Attribute/Distribution: SS

ANTH 127 Archaeological Theory 4 Credits

Explores important issues in the interpretation of archaeological material. Issues include variable utility of anthropological analogies, unevenness of data, reconstructions of past cultures, processual and post-processual approaches. Students will write a sample NSF proposal.
Prerequisites: ANTH 001 or ANTH 011

ANTH 140 (COGS 140, MLL 140) Introduction to Linguistics 4 Credits

Relationship between language and mind; formal properties of language; language and society; how languages change over time. May not be taken pass/fail.
Attribute/Distribution: SS

ANTH 145 Human Evolution 4 Credits

Principles of biological anthropology focusing on the evolution of the human species. Topics include evolutionary theory, nonhuman primate diversity and behavior, the relationship between biology and behavior in evolutionary terms, the hominid fossil record, and genetic variability among contemporary human populations.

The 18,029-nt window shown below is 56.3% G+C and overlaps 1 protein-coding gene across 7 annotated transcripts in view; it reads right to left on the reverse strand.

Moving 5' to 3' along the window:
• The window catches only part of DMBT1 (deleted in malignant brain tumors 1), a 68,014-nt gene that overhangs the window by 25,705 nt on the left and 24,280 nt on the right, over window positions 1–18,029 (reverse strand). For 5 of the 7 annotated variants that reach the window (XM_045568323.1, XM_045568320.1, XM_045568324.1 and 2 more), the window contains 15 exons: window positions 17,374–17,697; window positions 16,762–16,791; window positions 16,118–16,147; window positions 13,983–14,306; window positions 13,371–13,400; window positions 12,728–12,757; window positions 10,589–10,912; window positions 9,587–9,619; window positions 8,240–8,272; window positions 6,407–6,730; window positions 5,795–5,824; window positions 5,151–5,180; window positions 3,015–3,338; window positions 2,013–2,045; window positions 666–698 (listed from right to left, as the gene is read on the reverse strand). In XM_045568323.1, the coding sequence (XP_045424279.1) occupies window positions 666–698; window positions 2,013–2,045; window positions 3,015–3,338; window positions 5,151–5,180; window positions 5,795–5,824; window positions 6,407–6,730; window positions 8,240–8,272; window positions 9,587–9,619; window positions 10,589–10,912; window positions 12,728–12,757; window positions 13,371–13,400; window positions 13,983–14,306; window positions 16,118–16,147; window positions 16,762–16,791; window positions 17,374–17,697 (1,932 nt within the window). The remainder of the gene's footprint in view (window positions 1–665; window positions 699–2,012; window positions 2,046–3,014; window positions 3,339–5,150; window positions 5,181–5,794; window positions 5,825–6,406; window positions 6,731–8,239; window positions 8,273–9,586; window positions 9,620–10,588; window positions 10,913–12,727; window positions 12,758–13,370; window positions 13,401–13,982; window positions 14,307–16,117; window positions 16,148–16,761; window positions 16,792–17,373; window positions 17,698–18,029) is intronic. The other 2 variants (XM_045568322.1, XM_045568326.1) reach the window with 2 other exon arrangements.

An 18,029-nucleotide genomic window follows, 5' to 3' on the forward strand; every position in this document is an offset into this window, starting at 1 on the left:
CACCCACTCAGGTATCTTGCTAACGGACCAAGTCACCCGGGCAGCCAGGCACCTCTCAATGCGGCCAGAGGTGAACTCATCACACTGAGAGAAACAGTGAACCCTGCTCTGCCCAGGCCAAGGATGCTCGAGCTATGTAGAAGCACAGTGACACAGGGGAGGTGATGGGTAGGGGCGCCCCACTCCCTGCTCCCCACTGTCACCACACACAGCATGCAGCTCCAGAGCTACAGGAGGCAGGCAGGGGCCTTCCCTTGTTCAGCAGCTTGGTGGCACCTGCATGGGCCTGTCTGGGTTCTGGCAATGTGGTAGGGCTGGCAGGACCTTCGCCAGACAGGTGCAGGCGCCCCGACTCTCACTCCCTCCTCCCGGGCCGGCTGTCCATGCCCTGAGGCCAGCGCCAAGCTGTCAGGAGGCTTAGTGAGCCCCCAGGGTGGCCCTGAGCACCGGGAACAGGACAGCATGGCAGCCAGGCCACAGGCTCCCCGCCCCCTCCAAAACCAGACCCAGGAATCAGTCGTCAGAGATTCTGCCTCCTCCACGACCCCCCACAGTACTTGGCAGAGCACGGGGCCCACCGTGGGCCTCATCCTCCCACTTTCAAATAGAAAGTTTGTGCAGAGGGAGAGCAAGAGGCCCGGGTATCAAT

Attribute/Distribution: NS

ANTH 155 (GS 155, HMS 155) Medical Anthropology 4 Credits

Medical Anthropology is the study of how conceptions of health, illness, and healing methods vary over time and across cultures. Students will learn how social and cultural factors shape health outcomes in a variety of human contexts, and will study culturally specific approaches to healing, including Western bio-medicine. The course offers a broad understanding of the relationship between culture, health, and healing.
Attribute/Distribution: SS

ANTH 172 North American Archaeology 4 Credits

Development of prehistoric North American indigenous populations north of Mexico, beginning with earliest evidence of people in the New World continuing up through European contact.
Attribute/Distribution: SS

ANTH 173 (GS 173) Archaeology of the Middle East 4 Credits

Covers major archaeological findings from Iraq, Iran, Israel, Palestine, Jordan, Egypt, and Turkey, as well as historical context surrounding those findings. Learn about palaces, temples, fortresses, pyramids, tombs, and ancient cities that archaeologists have excavated—but also about who excavated these sites and why. Answer questions like: Who built the pyramids? How did writing begin? And: Why is the Rosetta Stone now in England? How has our knowledge of the past been shaped by the relationship between archaeology and colonialism?